The same thing can happen with wines, and other food products, and it also happens here in America because unless an industry polices itself, there are just not enough expert inspectors to catch the perpetrators.

Each of us has to be vigilant and read the "fine print" to make sure we are getting what we pay for.


"There are, it has been said, two types of people in the world. There are those who say: this glass is half full. And then there are those who say: this glass is half empty. The world belongs, however, to those who can look at the glass and say: What's up with this glass? Excuse me? Excuse me? This is my glass? I don't think so. My glass was full! And it was a bigger glass!" Terry Pratchett

My blog:Books,Cooks,Gadgets&Gardening

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~Martin :)

"Unsupervised, rebellious, radical agrarian experimenter, minimalist penny-pincher, self-reliant homesteader, and adventurous cook. Crotchety, cantankerous, terse, curmudgeon, non-conformist, and contrarian who questions everything!"

The best thing about a vegetable garden is all the meat you can hunt and trap out of it! 

 

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The large olive oil Importers were able to stop regulatory efforts in the last farm bill that would have made it harder to bring that crap oil into the US. They were able to accomplish this through their US distributors who contribute heavily to congressmen/women and senators. It politics boys and girls looking out for the American public.


"I drink to make other people interesting".

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I've been buying California Olive Ranch products. I'm fond of the Arbequina variety for a fruity oil that is not expensive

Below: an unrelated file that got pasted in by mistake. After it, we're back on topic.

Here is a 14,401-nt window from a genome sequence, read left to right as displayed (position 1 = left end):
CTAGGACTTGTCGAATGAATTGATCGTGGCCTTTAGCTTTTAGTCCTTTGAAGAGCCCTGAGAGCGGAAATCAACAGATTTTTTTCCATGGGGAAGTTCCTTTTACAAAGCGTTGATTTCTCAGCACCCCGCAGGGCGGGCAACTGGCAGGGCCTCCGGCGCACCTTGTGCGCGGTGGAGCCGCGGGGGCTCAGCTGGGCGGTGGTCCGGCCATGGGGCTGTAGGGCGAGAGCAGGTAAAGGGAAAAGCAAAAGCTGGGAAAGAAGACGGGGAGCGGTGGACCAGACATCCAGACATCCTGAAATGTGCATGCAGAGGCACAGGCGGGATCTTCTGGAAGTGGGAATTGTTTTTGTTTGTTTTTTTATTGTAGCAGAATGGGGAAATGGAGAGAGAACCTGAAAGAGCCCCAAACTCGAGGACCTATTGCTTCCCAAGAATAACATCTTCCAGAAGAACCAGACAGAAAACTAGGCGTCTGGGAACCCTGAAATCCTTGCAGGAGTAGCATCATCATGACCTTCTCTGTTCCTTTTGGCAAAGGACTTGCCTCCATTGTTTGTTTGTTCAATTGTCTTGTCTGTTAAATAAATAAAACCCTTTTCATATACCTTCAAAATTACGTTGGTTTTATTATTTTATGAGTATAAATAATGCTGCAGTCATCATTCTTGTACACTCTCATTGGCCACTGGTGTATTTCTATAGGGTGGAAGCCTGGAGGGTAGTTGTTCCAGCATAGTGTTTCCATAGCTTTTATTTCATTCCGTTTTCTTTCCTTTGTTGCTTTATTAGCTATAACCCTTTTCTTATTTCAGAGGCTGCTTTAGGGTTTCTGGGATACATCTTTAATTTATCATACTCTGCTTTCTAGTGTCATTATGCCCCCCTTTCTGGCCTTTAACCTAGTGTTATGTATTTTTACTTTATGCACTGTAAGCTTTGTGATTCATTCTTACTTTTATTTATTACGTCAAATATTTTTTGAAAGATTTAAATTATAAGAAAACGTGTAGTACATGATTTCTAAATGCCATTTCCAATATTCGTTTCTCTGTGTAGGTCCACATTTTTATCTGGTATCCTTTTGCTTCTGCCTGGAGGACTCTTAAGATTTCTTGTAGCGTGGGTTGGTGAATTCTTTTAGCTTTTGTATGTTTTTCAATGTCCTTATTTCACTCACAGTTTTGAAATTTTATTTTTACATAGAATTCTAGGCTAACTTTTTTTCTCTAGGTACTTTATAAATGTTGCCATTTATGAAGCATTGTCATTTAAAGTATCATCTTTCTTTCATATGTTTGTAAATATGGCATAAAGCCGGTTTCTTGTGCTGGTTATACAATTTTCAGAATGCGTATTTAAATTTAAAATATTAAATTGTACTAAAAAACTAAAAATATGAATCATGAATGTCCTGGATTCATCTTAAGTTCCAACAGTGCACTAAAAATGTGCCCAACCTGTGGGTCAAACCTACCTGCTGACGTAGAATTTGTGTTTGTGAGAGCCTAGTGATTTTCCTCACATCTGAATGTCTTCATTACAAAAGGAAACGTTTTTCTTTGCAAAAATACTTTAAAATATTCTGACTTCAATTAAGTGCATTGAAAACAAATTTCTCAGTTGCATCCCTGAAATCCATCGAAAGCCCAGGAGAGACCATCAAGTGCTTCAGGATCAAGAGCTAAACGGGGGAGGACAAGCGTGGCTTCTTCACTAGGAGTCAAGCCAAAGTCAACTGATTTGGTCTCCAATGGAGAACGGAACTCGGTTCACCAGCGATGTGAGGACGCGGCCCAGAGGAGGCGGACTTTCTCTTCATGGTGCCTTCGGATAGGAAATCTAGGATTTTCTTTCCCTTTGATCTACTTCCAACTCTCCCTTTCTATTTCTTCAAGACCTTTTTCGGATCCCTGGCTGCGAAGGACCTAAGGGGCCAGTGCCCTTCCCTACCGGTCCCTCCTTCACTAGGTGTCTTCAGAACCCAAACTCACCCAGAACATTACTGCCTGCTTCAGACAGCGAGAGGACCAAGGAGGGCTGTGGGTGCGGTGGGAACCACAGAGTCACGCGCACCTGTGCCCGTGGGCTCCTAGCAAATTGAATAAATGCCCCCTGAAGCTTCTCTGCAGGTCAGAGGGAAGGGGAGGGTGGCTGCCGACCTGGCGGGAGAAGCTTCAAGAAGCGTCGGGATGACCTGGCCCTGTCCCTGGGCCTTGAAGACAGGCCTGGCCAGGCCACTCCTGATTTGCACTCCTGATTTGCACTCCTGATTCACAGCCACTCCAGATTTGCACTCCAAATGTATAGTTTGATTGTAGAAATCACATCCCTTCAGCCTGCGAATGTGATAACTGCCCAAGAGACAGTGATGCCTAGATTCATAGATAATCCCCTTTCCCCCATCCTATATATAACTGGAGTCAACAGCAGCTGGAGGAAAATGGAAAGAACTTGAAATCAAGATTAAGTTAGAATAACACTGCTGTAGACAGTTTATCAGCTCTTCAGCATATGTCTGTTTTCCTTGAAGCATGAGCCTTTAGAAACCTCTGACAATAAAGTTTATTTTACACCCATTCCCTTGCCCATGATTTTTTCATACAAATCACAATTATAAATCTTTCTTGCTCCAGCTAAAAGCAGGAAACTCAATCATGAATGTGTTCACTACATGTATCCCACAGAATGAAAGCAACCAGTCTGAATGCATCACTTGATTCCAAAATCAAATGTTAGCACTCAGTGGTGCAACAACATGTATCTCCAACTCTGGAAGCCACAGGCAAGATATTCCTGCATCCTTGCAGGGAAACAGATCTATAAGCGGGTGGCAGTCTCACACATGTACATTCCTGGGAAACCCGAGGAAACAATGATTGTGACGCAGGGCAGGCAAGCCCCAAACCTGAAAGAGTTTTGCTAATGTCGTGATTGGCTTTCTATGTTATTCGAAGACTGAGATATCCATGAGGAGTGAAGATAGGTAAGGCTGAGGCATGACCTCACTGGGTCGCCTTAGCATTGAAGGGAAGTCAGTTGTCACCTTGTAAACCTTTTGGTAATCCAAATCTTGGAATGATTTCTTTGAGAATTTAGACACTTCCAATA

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is TJ's next? :blink:

their Kalamata not so Kalamatish? :huh:

hope not.

It can happen anywhere. I trust none of the supermarket olive oil brands, and, sad to say, feel uneasy about buying some of TJ's olive oils. I'm just going to stick to the producers I know and trust. Fortunately, there are many such producers in California, and lots of places to buy their products around the San Francisco Bay Area.


 ... Shel


 

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Well, regulations may make some difference but humans will remain human which means the problem will continue to some extent.

Organic food is regulated but that doesn't prevent cheating.

The problem is, from a consumer standpoint, you have no idea what's good and what isn't.


~Martin :)

"Unsupervised, rebellious, radical agrarian experimenter, minimalist penny-pincher, self-reliant homesteader, and adventurous cook. Crotchety, cantankerous, terse, curmudgeon, non-conformist, and contrarian who questions everything!"

The best thing about a vegetable garden is all the meat you can hunt and trap out of it!